Truth vs. Reality: Unshackling the Burdens of Intrigue in Kashmir
Col (Dr) DPK Pillay

Truthful journalism is the bulwark that makes democracies work by fulfilling the people’s right to information. This statement cannot be faulted, but there is a less comfortable truth that operates in tandem here, especially when it comes to media coverage of events in Jammu & Kashmir. Half-truths and negativity are often substituted for ground realities coupled with a complete ignoring of the history and geopolitics of the area. News or photos that win awards often report inaccuracies as truths; those inaccuracies include a recent photograph of a defiant protestor attacking a police vehicle in Kashmir. The picture won a Pulitzer prize for what seemed like a moment caught in real-time; in reality, the vehicle was empty and long-since abandoned – and thus far from the truth. When instances like this happen, journalists neither do justice to their own reputations nor serve India which has been a vibrant and functioning democracy since 1947.

Freedom of the press and the rights protected by a liberal democracy mean little when that same press fails to broadcast news from those areas of Kashmir now held by China and Pakistan —and a suppression of news on the ethnic cleansing and exodus of over 250,000 Kashmiri Pandits from the valley in 1989 and 1990 which would qualify as a crime against humanity if it happened to any other community in this scale. At best, the kind of coverage events in Kashmir receives indicates a woeful misunderstanding of the state’s history and the root causes behind the turmoil today. At worst, it indicates a wilful misrepresentation of facts in order to further a very different agenda.

What might potentially bridge the gap is a far better understanding by every journalist of the geopolitical genesis of the problem in Kashmir, and how it informs situations on the ground today. It began with the British sensing that Independence on the subcontinent in 1947 was fast becoming a reality. In an effort to maintain their level of influence in the subcontinent, they worked with willing leaders of pre-partition India to plant a narrative of a Hindu-Muslim divide to protect a minority Muslim population in a majority Hindu country, therefore paving the way for the creation of Pakistan. In retrospect, 73 years later Pakistan did not become a refuge for all Muslims escaping persecution from a Hindu majoritarian state. On the contrary it has decimated its Christian, Sikh and Hindu minorities and persecuted Ahmediyas and Baha'I Muslims. Neither did India become a country that persecuted its minorities though narratives routinely appearing in western media particularly would have their readers believe otherwise.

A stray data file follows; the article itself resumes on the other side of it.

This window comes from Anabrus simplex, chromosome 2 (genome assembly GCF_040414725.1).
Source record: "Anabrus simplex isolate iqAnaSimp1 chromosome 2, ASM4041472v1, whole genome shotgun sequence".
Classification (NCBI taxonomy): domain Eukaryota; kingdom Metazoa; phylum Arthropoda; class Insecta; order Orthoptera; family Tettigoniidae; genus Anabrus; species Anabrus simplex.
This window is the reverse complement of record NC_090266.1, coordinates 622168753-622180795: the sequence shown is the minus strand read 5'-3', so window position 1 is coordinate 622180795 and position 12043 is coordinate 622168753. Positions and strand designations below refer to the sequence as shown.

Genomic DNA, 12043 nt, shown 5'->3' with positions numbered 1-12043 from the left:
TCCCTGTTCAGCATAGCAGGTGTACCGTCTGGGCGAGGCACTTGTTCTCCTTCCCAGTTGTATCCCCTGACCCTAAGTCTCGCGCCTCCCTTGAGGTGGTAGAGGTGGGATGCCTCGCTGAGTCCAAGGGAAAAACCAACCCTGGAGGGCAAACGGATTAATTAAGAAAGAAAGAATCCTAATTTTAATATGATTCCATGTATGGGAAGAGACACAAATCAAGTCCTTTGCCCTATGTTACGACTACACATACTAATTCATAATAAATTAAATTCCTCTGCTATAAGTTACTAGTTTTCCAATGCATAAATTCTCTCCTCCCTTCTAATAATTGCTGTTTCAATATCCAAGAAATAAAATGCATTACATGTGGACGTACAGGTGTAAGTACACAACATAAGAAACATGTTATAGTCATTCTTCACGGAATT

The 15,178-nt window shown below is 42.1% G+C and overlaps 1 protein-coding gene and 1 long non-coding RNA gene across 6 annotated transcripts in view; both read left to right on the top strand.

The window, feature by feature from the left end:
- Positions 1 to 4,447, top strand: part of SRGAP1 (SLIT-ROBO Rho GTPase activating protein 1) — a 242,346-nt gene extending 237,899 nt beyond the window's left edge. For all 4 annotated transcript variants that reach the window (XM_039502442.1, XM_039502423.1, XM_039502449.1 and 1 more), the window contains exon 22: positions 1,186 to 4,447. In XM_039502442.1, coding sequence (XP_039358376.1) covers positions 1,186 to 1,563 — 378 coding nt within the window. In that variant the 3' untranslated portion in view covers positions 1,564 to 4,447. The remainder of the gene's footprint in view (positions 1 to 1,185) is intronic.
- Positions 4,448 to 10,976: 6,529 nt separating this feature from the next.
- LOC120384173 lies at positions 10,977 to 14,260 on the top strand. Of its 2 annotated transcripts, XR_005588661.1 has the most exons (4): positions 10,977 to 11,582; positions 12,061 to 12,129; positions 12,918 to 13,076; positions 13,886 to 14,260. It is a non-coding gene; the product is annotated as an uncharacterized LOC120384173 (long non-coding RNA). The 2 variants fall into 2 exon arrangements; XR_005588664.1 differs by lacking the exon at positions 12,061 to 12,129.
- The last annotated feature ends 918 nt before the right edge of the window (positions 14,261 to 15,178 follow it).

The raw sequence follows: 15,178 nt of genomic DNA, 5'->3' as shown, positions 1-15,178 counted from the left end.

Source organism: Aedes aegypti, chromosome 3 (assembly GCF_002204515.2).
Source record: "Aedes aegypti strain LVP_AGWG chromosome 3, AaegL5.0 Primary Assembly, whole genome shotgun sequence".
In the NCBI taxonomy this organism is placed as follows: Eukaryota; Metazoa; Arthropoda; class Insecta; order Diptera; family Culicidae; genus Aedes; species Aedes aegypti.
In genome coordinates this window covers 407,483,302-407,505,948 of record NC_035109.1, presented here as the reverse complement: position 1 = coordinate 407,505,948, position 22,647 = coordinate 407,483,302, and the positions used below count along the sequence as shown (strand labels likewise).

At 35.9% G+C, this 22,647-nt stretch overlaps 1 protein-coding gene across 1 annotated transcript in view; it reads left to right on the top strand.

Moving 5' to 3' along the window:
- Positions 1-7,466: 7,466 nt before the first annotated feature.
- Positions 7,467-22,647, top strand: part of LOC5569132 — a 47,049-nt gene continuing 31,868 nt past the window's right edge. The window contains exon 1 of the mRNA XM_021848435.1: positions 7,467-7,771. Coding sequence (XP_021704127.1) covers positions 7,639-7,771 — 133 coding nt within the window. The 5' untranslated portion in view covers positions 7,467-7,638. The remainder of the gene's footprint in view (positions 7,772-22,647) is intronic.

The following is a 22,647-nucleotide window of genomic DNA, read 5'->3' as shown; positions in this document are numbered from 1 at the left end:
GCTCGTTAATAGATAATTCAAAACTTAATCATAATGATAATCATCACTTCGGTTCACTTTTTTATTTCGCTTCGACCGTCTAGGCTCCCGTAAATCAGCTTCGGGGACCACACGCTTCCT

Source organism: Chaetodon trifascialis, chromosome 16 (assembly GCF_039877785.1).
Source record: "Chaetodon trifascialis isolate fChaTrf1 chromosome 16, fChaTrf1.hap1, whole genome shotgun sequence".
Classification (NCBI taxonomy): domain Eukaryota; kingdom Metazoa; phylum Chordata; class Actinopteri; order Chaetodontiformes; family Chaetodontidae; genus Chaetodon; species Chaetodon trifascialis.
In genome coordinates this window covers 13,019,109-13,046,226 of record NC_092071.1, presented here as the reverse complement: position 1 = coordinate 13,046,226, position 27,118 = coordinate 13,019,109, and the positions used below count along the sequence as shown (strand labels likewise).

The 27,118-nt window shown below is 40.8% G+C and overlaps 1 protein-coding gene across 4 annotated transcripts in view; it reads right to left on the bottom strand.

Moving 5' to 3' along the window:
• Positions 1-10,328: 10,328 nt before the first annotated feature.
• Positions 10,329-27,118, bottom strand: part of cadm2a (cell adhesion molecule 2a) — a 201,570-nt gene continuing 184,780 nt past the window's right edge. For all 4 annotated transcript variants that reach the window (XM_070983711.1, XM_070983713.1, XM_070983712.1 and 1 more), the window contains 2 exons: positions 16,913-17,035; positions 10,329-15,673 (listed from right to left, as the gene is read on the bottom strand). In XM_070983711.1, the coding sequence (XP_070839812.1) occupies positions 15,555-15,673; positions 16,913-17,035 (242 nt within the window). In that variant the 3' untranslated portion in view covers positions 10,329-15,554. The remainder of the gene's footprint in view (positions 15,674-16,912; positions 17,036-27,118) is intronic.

In popular narrative we believe that on 15 August 1947 the British handed over the reins of governance to Indians, but it is far from it. India’s retention of Lord Mountbatten as Viceroy was justified both as a goodwill gesture to the departing so called benevolent colonial power, and a move to lay the foundations of the Commonwealth. British Officers were also retained in key positions from the C-in-C of all three services down to several key appointments on the premise was that these officers were to be a final barrier against the two dominions being drawn into a war.1

On 26 Oct 1947, the accession by the Maharaja of Jammu and Kashmir, Hari Singh, completed the state’s merger with the Union of India, similar to the other states that made the move. The accession happened just as raiders halted at Baramulla to pillage and rape European nuns2, giving India and Indian troops sufficient time to defend Srinagar from falling. The theory of British subversion is reinforced by a chain of events in Gilgit 3– a region leased for 60-years to the British in 1935 as a barrier against events happening in China. On 01 August 1947, Gilgit was prematurely retroceded to the Maharaja of Kashmir; his representative, Brigadier Ghansara Singh, took over as Governor of the region. However, on being informed of Kashmir’s accession to India, Major William Brown, the commander of Gilgit Scouts, mutinied and killed Brigadier Singh on 31 Oct 1947.

In an odd turn of events, Major Brown, a low-ranking officer with a relatively bland career up until then, and with no significant contribution except the murder of Brigadier Singh and the transfer of Gilgit to Pakistan, was honoured with an MBE (Member of the British Empire) in 1948. These events made it obvious that that London, in concert with Pakistan, saw Kashmir with the same lens. Both worked together against Kashmiri and Indian interests. Today, Gilgit is an important link in the road from Gwadar to China. Indian troops landing on 27 Oct 1947 reclaimed territories inch by inch which upset the plans both in Rawalpindi and London. HV Hodson4 [ii] records that General Douglas Gracey ‘refused orders’ by Jinnah as Governor-General to mobilize the Pakistani army in response to Indian troops in Kashmir. The British being aware a militarily more competent India would open other fronts, thereby undoing the craftily designed British plan for Partition and the idea of Pakistan.

VP Menon recounts in his memoirs that even Lord Mountbatten had not foreseen that India would be able to mobilise troops at the short notice in the scale they did.5 As a result, the war was restricted to Kashmir and a direct involvement was avoided though the commission of the Security Council did find evidence of Pakistan’s regular forces direct participation. The war dragged on for 14 months, mostly in India’s favour. Even as Indian troops were poised to launch an offensive to open the Uri- Domel – Muzzafarabad axis in late 1948, General Bucher as C-in-C advised Nehru that militarily it was not possible to establish control over the entire territory of Jammu & Kashmir and that India must declare a ceasefire. Nehru acted on General Bucher’s advice and took the Kashmir issue to the UN6 and since there is no sunset clause to withdraw submissions to the Security Council the Kashmir issue continues to be on the agenda of the UN.